Douglas Bastard's Rants of Rage

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This article was written on 15 Jul 2015, and is filled under Uncategorized.

Blood

Last week’s remembrance of the July 7 terrorist attacks in London presented the usual suspects with a nice, slow-moving bandwagon they couldn’t wait to climb on. Cameron looked solemn, Boris looked like a solemn reactionary wearing the thin disguise of a buffoon and just about everyone banged on about how we mustn’t forget, as it’s the kind of thing you can say without actually saying anything.

Remembrance is a whore of a concept, apt to lift its skirts to anyone. What do you want to remember? Something comfortably abstract, probably, or, if you’re so minded, that the victims cry out for vengeance and want you to bomb Syria, Libya or Iran. Or maybe all three. If you’re especially stupid and fond of simple answers, then remembrance means something about Muslims that you and your idiot friends can toss over on Facebook.

I hate the idea of public remembrance, of displays of piety, because it’s all so fake and unfeeling. While he’s laying that wreath or coming out with some bland gibberish his SpAd wrote for him, he’s wondering if he left the iron on, or how this will be playing with Mondeo Man, or some other joyless archetype that was shat out of a pollsters’ computer.

What he’s pointedly not doing is remembering the pain, the loss, the confusion, the bewilderment, the anger and the pure, aching sadness that comes with terrorism because that might make people feel uncomfortable. And that, in turn, might lead us to ask difficult questions of ourselves and about how we behave in the world, and of our leaders, and wonder who they’re actually leading for and on behalf of.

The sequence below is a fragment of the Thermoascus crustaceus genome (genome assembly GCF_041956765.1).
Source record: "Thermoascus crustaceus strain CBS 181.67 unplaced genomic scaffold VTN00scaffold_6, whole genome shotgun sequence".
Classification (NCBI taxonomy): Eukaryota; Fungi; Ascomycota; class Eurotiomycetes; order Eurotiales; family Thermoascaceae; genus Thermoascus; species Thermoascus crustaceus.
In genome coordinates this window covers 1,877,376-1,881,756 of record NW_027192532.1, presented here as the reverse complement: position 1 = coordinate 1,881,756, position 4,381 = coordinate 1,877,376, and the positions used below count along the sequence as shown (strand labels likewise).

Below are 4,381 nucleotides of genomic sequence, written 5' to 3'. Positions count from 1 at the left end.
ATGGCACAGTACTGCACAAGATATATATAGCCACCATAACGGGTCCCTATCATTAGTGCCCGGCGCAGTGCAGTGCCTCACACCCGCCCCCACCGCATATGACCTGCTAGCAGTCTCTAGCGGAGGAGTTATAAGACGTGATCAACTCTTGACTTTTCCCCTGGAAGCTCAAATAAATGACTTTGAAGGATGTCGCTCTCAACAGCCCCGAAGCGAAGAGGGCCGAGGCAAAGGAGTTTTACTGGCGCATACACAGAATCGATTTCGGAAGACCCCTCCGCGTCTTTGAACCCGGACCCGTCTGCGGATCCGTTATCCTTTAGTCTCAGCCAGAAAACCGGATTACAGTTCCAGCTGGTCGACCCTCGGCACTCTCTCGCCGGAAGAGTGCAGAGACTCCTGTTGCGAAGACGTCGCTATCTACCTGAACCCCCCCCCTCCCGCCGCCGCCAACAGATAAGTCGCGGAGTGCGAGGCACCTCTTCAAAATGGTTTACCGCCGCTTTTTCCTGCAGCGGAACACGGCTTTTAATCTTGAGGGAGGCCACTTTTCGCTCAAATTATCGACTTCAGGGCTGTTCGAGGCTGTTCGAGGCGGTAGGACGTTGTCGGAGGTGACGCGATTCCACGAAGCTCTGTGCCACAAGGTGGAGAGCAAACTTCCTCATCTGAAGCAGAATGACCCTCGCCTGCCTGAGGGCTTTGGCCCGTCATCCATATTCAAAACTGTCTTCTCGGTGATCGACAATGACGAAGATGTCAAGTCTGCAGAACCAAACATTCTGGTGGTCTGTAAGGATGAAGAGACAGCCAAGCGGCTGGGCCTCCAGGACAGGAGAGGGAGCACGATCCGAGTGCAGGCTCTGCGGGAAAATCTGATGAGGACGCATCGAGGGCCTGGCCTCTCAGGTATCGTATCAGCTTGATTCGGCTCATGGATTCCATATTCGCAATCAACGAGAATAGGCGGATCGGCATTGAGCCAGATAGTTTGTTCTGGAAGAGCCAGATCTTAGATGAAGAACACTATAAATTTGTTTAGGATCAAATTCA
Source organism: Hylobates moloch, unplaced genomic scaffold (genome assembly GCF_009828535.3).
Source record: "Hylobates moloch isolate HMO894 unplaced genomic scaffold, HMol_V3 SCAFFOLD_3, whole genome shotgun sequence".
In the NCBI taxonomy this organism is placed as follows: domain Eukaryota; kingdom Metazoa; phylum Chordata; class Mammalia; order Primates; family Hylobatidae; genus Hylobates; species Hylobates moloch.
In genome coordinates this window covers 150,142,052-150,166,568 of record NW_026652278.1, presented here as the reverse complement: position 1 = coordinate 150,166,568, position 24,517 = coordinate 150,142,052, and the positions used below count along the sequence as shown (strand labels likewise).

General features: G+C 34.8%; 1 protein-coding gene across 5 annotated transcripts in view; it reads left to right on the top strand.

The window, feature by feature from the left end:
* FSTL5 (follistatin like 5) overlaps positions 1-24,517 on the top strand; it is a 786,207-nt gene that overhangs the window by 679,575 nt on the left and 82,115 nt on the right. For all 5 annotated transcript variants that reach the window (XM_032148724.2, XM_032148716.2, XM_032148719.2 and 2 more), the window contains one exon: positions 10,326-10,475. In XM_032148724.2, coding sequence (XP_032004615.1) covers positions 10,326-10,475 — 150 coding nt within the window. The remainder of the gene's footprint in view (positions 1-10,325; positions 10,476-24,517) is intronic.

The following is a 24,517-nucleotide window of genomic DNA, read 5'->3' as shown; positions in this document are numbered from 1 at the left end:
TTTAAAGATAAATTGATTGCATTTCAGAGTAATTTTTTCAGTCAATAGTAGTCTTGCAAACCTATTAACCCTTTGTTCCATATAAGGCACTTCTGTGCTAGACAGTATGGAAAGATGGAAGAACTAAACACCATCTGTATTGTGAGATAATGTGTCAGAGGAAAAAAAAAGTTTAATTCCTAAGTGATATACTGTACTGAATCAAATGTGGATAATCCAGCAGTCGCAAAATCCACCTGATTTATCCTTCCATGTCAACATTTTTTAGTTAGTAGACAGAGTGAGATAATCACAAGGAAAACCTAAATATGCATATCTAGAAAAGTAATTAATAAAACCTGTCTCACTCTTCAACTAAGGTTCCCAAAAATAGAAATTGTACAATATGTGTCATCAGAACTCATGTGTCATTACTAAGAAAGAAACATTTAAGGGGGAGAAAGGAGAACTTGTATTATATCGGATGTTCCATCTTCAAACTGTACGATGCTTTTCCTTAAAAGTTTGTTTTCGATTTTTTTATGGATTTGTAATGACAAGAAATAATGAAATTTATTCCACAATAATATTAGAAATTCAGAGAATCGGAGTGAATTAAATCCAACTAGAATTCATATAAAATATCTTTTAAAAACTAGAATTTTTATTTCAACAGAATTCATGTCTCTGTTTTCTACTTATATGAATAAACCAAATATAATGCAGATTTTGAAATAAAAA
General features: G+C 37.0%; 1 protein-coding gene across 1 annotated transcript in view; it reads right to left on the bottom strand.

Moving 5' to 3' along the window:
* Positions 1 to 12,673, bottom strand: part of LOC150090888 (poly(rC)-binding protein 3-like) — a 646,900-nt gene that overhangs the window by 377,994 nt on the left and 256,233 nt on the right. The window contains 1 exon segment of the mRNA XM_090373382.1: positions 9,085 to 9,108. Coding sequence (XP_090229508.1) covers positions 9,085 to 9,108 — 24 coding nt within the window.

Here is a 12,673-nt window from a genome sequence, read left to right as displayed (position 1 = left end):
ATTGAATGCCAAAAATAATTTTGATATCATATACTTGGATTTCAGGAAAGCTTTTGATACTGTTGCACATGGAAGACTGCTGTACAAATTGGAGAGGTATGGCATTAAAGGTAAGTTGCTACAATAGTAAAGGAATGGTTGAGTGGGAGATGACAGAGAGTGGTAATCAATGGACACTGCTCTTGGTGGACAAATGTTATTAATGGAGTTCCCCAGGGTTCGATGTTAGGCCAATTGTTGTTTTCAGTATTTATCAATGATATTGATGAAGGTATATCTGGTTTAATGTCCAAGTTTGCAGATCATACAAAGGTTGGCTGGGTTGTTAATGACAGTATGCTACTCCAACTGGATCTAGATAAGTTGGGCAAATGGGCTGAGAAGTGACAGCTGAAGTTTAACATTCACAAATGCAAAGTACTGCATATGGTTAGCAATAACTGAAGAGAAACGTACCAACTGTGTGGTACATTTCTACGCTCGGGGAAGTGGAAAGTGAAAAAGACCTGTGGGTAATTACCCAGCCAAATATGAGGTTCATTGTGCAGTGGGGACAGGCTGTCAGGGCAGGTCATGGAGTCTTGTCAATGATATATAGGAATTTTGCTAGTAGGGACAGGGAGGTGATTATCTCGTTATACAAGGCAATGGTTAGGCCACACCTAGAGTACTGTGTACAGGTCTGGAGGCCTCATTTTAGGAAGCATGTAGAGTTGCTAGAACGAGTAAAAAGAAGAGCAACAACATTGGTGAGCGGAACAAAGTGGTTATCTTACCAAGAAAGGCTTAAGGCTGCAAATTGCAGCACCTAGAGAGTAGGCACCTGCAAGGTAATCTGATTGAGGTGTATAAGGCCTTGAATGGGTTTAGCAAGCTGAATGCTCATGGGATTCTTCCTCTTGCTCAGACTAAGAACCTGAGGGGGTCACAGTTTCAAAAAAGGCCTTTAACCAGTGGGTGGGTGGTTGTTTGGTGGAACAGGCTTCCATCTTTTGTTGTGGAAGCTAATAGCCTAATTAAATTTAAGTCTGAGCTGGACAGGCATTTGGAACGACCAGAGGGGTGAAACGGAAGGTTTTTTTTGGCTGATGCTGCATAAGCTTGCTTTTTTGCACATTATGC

My friend was murdered on that day, in the bus, as it negotiated its way through Tavistock Square. I’d happily go without ever seeing the image of the bus used again, often lazily, by people who can’t be arsed to search for another image or who want, equally lazily, to make some kind of point. It was overused on July 7 until it became bland until my utter hatred of it became almost banal. One thing it did do, however, was make me want to remember my friend with something approaching meaning.

What I did was decide to gibe blood the day after. My friend was never heard to express an opinion about giving blood and may not even have done so if it was me and not her that was flayed to death with someone else’s shin bones, but it felt like an infinitesimally small, crap way of making the world slightly better than it was when I got up. I signed up to do it again, in 90 days’ time, partly in remembrance of her and partly because it just seems right.

Giving blood felt a bit like jury service. Everyone is there, from every strand of society and, rather than being randomly selected, everyone has a reason. Someone’s mum died of cancer. Someone’s dad always gave blood as he thought it was important and now they do, too. Someone else does it purely because it seems right. And the list goes on. Everybody has a reason and, as the most you’ll get is sugary tea, a biscuit and pestered to make another appointment, rather than someone weeping and rending their garments in gratitude, they’re pretty good reasons.

It was, unlike the public protestations of remembrance, utterly low key. They turned up, read magazines, gave blood and went home. They each left behind a pint of blood that will go into someone they’ll never meet in circumstances they will hopefully never experience.

Looking at Cameron et al and contemplating the garbled nonsense of remembrance makes me hate humanity.

Looking around the hall made me love it again.

 

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